Have a lunch meeting planned with the Syrian Petroleum Company?
Probably not, but don’t be fooled if your Outlook calendar says you do.
Spam, long the scourge of the email inbox, has taken a creepy twist in recent months, popping up in the form of invitations and meeting requests on Outlook and Google (GOOG) calendars. It’s not exactly sophisticated—calendar spam still peddles acai berry diet elixirs and exotic investment opportunities—but it sure feels invasive.
“It’s a way for a spammer to stand out,” says Kevin Haley, Director of Security, Technology and Response at Symantec (SYMC). “With an invite, you don’t expect it to be spam. It may draw you in,” he says.
Spam meeting requests at first glance appear personal and almost plausible—you have to read a bit to realize that they are promoting some kind of hare-brained scheme. One that popped up on a colleague’s calendar recently began: “This is Engineer Richard Morgan a petrochemical/oil exploration engineer with the Syrian Petroleum Company located in Damascus. Myself and two other engineers Engr. B.S. Babu an Indian and engr. David Quijada Fischer from Venezuela needs your partnership to investing some funds ….” The fact that you get even that far is a win for spammers, who are hoping that just one out of the many who read their message will be a sucker.
There’s nothing tricky about spotting calendar spam. A spokesperson for Microsoft (MSFT) says people should look for the same things they do in all spam, like an unfamiliar source, an inauthentic sender, or links to strange-looking sites.
It’s a little harder for people to know what to do with the calendar variety, though.While it may feel natural or satisfying to ‘decline’ that phantom meeting with the Syrian Petroleum Company, ‘declining’ is actually no better than ‘accepting’. Either way, you’re verifying your email is a working address, which is one thing spammers are after, Haley explains. And if you just ignore the request, the effect is continued spamming, with incremental reminders and then a 15-minute countdown to your non-event. “They’re really taking advantage of the technology of the invite,” says Haley.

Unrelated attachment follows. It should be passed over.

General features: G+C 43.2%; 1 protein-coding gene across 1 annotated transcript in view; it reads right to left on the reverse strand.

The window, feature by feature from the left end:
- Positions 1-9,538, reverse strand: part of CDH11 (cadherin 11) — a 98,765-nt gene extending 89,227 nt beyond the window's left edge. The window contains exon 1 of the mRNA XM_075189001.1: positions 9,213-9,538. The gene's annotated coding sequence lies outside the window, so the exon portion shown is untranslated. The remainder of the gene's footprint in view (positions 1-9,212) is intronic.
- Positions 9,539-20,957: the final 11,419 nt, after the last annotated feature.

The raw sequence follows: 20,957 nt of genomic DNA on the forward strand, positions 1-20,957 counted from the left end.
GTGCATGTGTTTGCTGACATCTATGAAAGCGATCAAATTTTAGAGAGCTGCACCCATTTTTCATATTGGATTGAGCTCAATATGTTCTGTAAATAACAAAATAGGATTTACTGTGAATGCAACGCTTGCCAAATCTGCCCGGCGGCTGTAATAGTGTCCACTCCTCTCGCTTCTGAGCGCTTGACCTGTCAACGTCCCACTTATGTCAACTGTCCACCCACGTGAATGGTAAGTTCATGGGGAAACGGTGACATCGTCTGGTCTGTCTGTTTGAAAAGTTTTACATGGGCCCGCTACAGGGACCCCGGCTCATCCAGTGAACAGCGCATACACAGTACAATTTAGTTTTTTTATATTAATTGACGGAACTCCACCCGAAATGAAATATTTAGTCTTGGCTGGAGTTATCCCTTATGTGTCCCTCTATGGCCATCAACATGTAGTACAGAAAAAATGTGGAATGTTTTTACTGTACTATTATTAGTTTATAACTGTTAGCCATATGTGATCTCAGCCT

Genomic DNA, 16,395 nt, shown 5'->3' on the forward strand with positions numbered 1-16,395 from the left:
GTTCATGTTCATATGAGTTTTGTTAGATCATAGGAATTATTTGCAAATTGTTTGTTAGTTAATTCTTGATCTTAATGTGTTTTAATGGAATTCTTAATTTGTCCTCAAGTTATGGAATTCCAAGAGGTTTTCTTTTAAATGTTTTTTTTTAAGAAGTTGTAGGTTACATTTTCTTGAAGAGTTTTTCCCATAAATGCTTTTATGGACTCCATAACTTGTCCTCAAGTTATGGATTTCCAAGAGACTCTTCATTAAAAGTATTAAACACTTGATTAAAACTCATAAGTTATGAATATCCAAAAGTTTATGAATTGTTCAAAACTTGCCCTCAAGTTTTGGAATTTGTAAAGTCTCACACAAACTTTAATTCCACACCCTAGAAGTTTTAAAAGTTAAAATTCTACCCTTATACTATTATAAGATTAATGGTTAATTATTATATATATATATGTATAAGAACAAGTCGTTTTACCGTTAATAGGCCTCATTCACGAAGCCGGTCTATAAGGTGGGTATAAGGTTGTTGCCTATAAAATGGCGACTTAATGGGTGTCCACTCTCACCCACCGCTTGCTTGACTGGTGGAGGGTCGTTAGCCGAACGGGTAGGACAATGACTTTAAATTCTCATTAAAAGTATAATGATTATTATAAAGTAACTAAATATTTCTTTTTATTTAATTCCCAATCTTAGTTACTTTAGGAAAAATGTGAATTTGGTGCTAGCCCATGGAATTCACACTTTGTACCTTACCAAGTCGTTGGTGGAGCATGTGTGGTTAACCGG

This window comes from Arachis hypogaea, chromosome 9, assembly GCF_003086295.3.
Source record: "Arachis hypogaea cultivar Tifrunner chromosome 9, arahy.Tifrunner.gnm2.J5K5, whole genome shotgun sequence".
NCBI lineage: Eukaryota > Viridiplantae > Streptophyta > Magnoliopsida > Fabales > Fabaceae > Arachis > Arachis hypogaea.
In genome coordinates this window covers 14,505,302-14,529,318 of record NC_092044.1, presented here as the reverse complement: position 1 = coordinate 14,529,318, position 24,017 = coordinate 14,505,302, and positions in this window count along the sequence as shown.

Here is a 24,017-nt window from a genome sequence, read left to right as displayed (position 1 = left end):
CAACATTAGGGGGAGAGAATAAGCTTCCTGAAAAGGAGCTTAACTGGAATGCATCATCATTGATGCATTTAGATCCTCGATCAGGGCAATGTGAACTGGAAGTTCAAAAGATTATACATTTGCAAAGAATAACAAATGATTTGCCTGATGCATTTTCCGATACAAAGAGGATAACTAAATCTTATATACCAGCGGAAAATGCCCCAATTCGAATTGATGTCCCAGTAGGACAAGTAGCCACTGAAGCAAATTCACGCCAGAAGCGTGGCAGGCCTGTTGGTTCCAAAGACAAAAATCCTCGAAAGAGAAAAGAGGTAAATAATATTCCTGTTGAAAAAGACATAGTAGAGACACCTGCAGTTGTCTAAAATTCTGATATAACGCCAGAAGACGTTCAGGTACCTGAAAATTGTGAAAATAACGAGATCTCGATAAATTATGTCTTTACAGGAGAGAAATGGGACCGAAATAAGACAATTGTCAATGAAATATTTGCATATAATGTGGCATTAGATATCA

Instead, then, you should delete the spam request, and be sure that your computer is not set to automatically accept invites. And as the case with all spam, you should avoid clicking on links, images, or attachments, which may hide malware.
Google and Microsoft also encourage users to report calendar spam—either through Google’s “Report Spam” button or by marking the request as “junk” in Microsoft Calendar—which helps the companies identify and block spam in the future.
Calendar spam is not in fact new, but has surfaced sporadically in recent years. Hampton says Microsoft has not seen it at an unusual level, but Chester Wisniewski, a senior security analyst with Sophos—who just last week received an acai berry-related invite on his Google calendar—thinks calendar spam may be the next frontier for spammers. “We’ve gotten pretty darn good at blocking spam in our email,” he says, noting that email filters now screen out more than 99.5% of spam messages. “It’s a cat and mouse game. Spammers are trying to figure out where our filters are less sophisticated.” (It would appear some spammers have given up altogether: 69% of all email is spam, down from 93% in 2010, according to Haley.)
There are of course far more sinister threats out there than the unsolicited invitation, and if calendar spam is the next big thing, that may not be so bad. Haley says spammers are increasingly focused on an invading a space far more personal than your calendar—your phone.